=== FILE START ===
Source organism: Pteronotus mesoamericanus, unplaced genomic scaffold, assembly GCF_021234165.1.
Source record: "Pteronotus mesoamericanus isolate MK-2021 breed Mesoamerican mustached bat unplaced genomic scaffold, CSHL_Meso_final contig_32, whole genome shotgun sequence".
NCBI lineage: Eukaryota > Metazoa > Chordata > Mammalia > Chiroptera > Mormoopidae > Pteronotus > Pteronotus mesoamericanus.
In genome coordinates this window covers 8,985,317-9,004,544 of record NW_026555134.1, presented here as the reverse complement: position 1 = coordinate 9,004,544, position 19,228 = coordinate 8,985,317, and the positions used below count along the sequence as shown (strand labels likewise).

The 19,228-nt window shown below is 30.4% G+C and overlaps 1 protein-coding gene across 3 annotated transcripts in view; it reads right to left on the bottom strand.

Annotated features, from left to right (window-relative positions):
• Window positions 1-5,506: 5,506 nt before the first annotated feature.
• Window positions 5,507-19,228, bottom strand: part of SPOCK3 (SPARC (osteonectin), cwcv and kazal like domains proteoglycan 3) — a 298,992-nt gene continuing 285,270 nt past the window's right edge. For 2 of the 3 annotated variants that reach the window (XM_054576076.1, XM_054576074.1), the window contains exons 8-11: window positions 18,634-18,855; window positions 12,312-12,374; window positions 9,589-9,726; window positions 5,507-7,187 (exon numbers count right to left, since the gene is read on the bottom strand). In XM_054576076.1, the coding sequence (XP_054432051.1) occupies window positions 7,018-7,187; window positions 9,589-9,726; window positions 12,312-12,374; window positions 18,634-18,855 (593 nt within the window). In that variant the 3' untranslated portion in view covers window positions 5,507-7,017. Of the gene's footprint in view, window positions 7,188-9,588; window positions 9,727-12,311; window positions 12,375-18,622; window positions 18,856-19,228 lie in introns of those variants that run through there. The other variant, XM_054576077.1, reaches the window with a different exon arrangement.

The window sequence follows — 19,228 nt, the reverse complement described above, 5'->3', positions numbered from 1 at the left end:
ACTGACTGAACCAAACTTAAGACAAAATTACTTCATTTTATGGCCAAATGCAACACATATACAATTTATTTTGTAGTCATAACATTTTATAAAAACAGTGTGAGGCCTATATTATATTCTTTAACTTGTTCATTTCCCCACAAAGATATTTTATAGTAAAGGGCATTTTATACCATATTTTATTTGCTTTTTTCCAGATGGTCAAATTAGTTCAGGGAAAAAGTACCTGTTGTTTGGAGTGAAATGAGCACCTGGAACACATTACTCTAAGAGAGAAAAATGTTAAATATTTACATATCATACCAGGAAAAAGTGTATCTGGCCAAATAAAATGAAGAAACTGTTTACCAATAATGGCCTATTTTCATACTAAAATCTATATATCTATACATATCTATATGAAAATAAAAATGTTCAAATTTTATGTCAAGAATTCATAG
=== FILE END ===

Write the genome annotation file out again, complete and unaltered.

Source organism: Pteronotus mesoamericanus, unplaced genomic scaffold, assembly GCF_021234165.1.
Source record: "Pteronotus mesoamericanus isolate MK-2021 breed Mesoamerican mustached bat unplaced genomic scaffold, CSHL_Meso_final contig_32, whole genome shotgun sequence".
NCBI lineage: Eukaryota > Metazoa > Chordata > Mammalia > Chiroptera > Mormoopidae > Pteronotus > Pteronotus mesoamericanus.
In genome coordinates this window covers 8,985,317-9,004,544 of record NW_026555134.1, presented here as the reverse complement: position 1 = coordinate 9,004,544, position 19,228 = coordinate 8,985,317, and the positions used below count along the sequence as shown (strand labels likewise).

The 19,228-nt window shown below is 30.4% G+C and overlaps 1 protein-coding gene across 3 annotated transcripts in view; it reads right to left on the bottom strand.

Annotated features, from left to right (window-relative positions):
• Window positions 1-5,506: 5,506 nt before the first annotated feature.
• Window positions 5,507-19,228, bottom strand: part of SPOCK3 (SPARC (osteonectin), cwcv and kazal like domains proteoglycan 3) — a 298,992-nt gene continuing 285,270 nt past the window's right edge. For 2 of the 3 annotated variants that reach the window (XM_054576076.1, XM_054576074.1), the window contains exons 8-11: window positions 18,634-18,855; window positions 12,312-12,374; window positions 9,589-9,726; window positions 5,507-7,187 (exon numbers count right to left, since the gene is read on the bottom strand). In XM_054576076.1, the coding sequence (XP_054432051.1) occupies window positions 7,018-7,187; window positions 9,589-9,726; window positions 12,312-12,374; window positions 18,634-18,855 (593 nt within the window). In that variant the 3' untranslated portion in view covers window positions 5,507-7,017. Of the gene's footprint in view, window positions 7,188-9,588; window positions 9,727-12,311; window positions 12,375-18,622; window positions 18,856-19,228 lie in introns of those variants that run through there. The other variant, XM_054576077.1, reaches the window with a different exon arrangement.

The window sequence follows — 19,228 nt, the reverse complement described above, 5'->3', positions numbered from 1 at the left end:
ACTGACTGAACCAAACTTAAGACAAAATTACTTCATTTTATGGCCAAATGCAACACATATACAATTTATTTTGTAGTCATAACATTTTATAAAAACAGTGTGAGGCCTATATTATATTCTTTAACTTGTTCATTTCCCCACAAAGATATTTTATAGTAAAGGGCATTTTATACCATATTTTATTTGCTTTTTTCCAGATGGTCAAATTAGTTCAGGGAAAAAGTACCTGTTGTTTGGAGTGAAATGAGCACCTGGAACACATTACTCTAAGAGAGAAAAATGTTAAATATTTACATATCATACCAGGAAAAAGTGTATCTGGCCAAATAAAATGAAGAAACTGTTTACCAATAATGGCCTATTTTCATACTAAAATCTATATATCTATACATATCTATATGAAAATAAAAATGTTCAAATTTTATGTCAAGAATTCATAG